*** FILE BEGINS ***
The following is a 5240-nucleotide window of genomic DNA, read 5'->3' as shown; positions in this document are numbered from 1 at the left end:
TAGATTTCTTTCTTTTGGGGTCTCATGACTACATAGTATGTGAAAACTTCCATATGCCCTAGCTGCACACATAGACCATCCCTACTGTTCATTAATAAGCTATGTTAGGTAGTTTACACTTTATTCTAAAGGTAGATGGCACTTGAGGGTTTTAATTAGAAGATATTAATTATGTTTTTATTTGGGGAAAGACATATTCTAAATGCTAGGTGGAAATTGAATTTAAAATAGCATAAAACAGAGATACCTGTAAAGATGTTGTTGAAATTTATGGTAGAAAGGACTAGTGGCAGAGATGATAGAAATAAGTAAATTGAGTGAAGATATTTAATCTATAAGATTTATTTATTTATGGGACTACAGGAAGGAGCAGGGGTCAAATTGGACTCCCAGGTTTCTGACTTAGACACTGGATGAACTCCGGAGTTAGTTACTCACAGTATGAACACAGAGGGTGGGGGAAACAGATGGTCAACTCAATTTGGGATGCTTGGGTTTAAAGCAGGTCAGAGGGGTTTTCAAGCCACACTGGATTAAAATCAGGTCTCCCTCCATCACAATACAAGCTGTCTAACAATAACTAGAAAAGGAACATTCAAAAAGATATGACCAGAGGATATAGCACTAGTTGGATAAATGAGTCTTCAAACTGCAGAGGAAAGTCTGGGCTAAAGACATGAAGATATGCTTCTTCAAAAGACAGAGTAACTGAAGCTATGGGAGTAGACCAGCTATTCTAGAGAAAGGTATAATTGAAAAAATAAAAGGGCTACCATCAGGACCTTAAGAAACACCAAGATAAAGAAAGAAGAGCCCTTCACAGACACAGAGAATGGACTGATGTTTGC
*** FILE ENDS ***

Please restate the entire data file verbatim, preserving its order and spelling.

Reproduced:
The following is a 5240-nucleotide window of genomic DNA, read 5'->3' as shown; positions in this document are numbered from 1 at the left end:
TAGATTTCTTTCTTTTGGGGTCTCATGACTACATAGTATGTGAAAACTTCCATATGCCCTAGCTGCACACATAGACCATCCCTACTGTTCATTAATAAGCTATGTTAGGTAGTTTACACTTTATTCTAAAGGTAGATGGCACTTGAGGGTTTTAATTAGAAGATATTAATTATGTTTTTATTTGGGGAAAGACATATTCTAAATGCTAGGTGGAAATTGAATTTAAAATAGCATAAAACAGAGATACCTGTAAAGATGTTGTTGAAATTTATGGTAGAAAGGACTAGTGGCAGAGATGATAGAAATAAGTAAATTGAGTGAAGATATTTAATCTATAAGATTTATTTATTTATGGGACTACAGGAAGGAGCAGGGGTCAAATTGGACTCCCAGGTTTCTGACTTAGACACTGGATGAACTCCGGAGTTAGTTACTCACAGTATGAACACAGAGGGTGGGGGAAACAGATGGTCAACTCAATTTGGGATGCTTGGGTTTAAAGCAGGTCAGAGGGGTTTTCAAGCCACACTGGATTAAAATCAGGTCTCCCTCCATCACAATACAAGCTGTCTAACAATAACTAGAAAAGGAACATTCAAAAAGATATGACCAGAGGATATAGCACTAGTTGGATAAATGAGTCTTCAAACTGCAGAGGAAAGTCTGGGCTAAAGACATGAAGATATGCTTCTTCAAAAGACAGAGTAACTGAAGCTATGGGAGTAGACCAGCTATTCTAGAGAAAGGTATAATTGAAAAAATAAAAGGGCTACCATCAGGACCTTAAGAAACACCAAGATAAAGAAAGAAGAGCCCTTCACAGACACAGAGAATGGACTGATGTTTGC